When Parsifal, a handsome and charming magician, dies suddenly, his widow Sabine--who was also his faithful assistant for twenty years--learns that the family he claimed to have lost in a tragic accident is very much alive and well. Sabine is left to unravel his secrets, and the adventure she embarks upon, from sunny Los Angeles to the bitter windswept plains of Nebraska, will work its own magic on her. Sabine's extraordinary tale captures the hearts of its readers just as Sabine is captured by her quest.
Sadly, both Phan and Parsifal had AIDS, and as Sabine prepared to say good-bye to them both, Parsifal does something remarkable: he married Sabine, ensuring her financial freedom for the rest of her life. Parsifal, however, had secrets too, namely a mom and two sisters in Nebraska who had not seen him in more than 20 years. When they learned about his death, Parsifal's mom and sister came to Los Angeles to meet Sabine. Once united, Sabine and Parsifal's family pieced together his mysterious life.
The Magician's Assistant was a tale like none other. Indeed, a woman married to a gay man near the end of his life was an unusual story development. However, Ann Patchett had more tricks up her sleeve. Incredibly loving and flawed, Parsifal's family showed Sabine what life was like for young Parsifal (then called Guy), uncovering more secrets. Together, they mourn his death and help heal old wounds.
Wonderfully told, The Magician's Assistant was a moving story of love, friendship, family ties and estranged relationships. Each of the story's twists and turns were unpredictable, and while Patchett left the ending open-ended, I was pleased with the strength of friendship among this group of women. Their mutual love for Parsifal brought them together, but their love for each other made them even closer. The Magician's Assistant was a beautiful book, and once again, Patchett swept me away with her magical storytelling.
My thoughts: After having loved State of Wonder, Bel Canto, and Run, I was convinced Ann Patchett was one of my literary soul sisters who could do no wrong. Sadly, I didn't connect with The Magician's Assistant at all, and I struggled to even finish the novel. My problems with this novel really begin with Sabine. While I'm normally an empathetic reader, I found myself instead wanting to shake Sabine. She fell in love with Parcifal years ago and worked as his assistant for more than twenty years. Parcifal, however, is gay, and he was in love with Phan, who died of AIDS. Parcifal was also sick with AIDS, and he and Sabine were preparing for his death, but something else killed him. As Sabine is dealing with her grief, I failed to understand her weakness. Her behavior seemed to be that of a teenager or woman in her early twenties. Patchett kept reminding me Sabine was in her forties, and I couldn't help but feel sad for her: she married a man who only loved her as a friend and has nothing else after his death but his money and the money of Phan.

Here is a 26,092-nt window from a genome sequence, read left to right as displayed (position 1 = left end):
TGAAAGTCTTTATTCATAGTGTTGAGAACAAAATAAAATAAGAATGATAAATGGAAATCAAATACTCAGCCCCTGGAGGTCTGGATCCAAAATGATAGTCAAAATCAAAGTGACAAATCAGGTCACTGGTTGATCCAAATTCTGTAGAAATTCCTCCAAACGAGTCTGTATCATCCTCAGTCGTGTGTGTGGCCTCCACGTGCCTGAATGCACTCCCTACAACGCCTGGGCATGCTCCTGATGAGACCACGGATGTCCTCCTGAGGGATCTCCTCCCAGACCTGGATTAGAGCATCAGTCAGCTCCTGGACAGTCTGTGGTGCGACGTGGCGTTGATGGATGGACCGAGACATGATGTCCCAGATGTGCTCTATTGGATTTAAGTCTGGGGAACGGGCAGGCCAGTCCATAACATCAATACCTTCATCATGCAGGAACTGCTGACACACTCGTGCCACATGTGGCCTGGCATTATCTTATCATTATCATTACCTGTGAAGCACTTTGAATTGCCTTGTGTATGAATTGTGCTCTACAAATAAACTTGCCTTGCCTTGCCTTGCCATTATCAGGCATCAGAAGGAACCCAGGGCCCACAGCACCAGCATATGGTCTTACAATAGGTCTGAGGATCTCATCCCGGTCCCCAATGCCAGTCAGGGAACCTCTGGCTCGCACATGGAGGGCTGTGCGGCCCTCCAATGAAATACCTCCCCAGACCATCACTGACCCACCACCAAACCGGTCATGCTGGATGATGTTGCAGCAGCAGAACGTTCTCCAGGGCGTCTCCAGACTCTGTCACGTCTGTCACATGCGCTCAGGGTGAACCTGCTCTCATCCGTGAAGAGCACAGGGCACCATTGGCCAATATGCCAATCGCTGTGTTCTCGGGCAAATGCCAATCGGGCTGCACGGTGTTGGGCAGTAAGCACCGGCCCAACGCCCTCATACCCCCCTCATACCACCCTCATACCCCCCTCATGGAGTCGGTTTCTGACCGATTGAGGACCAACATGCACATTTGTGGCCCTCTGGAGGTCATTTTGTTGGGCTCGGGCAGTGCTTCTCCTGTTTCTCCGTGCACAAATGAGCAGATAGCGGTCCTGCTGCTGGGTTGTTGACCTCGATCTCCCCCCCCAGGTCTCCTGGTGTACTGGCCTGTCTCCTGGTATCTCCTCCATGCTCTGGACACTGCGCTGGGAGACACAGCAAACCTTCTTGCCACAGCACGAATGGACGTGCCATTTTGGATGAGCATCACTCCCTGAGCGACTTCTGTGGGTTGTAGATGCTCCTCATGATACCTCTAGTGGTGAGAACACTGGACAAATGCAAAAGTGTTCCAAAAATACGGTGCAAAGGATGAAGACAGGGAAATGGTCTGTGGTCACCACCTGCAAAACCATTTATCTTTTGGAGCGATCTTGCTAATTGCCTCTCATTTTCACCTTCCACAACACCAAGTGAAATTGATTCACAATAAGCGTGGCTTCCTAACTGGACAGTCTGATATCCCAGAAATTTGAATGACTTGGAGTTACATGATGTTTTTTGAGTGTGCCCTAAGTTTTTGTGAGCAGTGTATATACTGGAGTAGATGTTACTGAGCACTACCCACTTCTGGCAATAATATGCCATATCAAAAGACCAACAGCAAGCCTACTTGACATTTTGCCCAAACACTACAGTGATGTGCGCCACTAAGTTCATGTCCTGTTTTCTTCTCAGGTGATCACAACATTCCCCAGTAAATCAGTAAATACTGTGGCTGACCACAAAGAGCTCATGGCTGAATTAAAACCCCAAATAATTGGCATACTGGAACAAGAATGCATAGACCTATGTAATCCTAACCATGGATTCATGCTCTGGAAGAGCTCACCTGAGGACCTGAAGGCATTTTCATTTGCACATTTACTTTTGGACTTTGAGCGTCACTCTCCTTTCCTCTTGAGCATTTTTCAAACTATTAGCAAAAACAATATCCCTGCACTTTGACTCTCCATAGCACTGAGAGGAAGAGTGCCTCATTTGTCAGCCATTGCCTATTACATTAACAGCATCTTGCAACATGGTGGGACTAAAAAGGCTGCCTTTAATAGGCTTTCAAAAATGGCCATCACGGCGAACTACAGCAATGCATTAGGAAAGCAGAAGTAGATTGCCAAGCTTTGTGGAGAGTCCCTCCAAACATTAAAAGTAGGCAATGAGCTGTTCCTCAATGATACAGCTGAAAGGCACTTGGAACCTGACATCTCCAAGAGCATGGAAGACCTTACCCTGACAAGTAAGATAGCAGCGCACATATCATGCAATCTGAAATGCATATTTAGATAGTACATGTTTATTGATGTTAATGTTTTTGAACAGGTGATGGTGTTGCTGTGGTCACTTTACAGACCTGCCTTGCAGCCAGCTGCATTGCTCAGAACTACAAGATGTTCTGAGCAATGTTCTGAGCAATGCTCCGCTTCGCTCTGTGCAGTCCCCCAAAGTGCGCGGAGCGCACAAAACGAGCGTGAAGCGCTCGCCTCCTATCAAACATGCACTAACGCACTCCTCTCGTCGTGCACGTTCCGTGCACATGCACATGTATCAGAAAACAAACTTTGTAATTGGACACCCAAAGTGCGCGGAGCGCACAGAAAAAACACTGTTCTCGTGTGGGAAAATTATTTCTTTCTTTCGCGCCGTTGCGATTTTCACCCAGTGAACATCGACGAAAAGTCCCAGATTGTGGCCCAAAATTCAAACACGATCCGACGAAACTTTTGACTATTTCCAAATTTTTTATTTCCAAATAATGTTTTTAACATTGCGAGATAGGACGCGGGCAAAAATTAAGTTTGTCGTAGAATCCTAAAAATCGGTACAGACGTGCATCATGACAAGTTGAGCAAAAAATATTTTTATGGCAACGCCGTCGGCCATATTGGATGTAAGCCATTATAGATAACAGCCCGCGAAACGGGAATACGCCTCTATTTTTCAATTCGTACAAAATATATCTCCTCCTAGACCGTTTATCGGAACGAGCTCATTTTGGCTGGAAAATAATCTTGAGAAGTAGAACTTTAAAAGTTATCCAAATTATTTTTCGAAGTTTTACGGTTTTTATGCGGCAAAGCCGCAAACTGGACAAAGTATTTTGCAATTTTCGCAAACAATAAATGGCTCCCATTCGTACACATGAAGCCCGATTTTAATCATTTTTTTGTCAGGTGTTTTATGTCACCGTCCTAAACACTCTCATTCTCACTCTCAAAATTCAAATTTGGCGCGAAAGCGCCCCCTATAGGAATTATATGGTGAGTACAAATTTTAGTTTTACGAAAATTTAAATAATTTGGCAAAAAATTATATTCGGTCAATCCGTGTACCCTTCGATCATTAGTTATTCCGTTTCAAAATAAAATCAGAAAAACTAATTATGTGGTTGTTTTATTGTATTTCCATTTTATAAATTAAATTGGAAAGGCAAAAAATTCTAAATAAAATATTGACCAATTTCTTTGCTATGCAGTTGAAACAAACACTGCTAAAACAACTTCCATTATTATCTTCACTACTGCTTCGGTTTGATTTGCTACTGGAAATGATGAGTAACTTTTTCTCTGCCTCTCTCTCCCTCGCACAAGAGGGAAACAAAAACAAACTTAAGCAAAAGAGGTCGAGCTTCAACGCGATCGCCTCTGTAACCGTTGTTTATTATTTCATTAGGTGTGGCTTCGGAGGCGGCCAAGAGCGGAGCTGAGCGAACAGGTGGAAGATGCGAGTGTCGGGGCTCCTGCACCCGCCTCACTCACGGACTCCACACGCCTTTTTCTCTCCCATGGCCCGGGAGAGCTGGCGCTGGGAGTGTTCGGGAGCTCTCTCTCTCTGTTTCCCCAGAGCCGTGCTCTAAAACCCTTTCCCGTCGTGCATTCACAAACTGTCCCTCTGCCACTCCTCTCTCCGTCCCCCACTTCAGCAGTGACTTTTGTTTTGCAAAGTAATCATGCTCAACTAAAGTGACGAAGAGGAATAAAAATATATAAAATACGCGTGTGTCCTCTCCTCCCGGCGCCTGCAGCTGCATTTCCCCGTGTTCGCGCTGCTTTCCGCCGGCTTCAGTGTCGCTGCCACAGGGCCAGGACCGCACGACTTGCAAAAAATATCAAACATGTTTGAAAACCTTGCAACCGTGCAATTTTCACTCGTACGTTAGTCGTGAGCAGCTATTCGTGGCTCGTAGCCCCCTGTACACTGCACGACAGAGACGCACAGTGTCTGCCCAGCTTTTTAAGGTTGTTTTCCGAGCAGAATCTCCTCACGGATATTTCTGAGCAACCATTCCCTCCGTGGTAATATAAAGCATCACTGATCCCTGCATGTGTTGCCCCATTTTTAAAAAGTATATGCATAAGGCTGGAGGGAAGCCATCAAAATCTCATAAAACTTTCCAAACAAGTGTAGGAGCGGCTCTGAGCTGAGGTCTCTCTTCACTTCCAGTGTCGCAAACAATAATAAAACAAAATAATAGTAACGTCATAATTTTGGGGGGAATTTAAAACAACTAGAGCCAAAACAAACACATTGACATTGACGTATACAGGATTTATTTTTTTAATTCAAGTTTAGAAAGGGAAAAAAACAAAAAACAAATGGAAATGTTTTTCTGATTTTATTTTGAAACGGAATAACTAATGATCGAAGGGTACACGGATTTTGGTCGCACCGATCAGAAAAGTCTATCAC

As pitiful as Sabine was, I still kept hoping to connect with this novel. When Sabine learns Parcifal's mother is in fact alive and well in Nebraska, she welcomes her and Parcifal's sister when they visit Los Angeles. I hoped the preposterousness of this situation would carry humor and grace, but instead, it just seemed sad and somewhat far-fetched all around. Despite these long-held secrets about Parcifal (his family still knows him as Guy), something always felt off about the people; they never felt real either. There were a few digs at Midwestern life I didn't buy either, but I could have overlooked some of the caricature if I felt the emotional depth I have in Patchett's other works.
Favorite passage: "Most people can't be magicians for the same reason they can't be criminals. They have guilty souls. Deception doesn't come naturally. They want to be caught."
The verdict: Despite my love of Patchett's writing, I never connected with Sabine in this story, and I never felt truly engaged with the narrative. While her writing excelled, plot and character development were lacking, and overall, this novel left me cold.
I particularly loved reading the sections about Sabine's dreams. Also, the section when Kitty explains the role Walmart plays in the lives of the people of the town is wonderful- the best use of Walmart in a book since Where the Heart Is.
Patchett's writing is wonderful, and she puts her characters and settings (Los Angles and Alliance, Nebraska) on the page with such simple clarity and seemingly effortless attention to detail that you never once question the reality of them. Magic tricks and the world of magicians weave through the story, adding interest and some thematic heft. The secrets in Parsifal's past always work to reveal more about the novel's characters, never exist for drama or shock value. An engaging and compelling read, though one which ends perhaps a bit abruptly, without a fully satisfying resolution to all of the story threads.
Both books have a performance theme, a complex range of relationships and a strong sense of dramatic suspense.
It's good, but not as absorbing as Bel Canto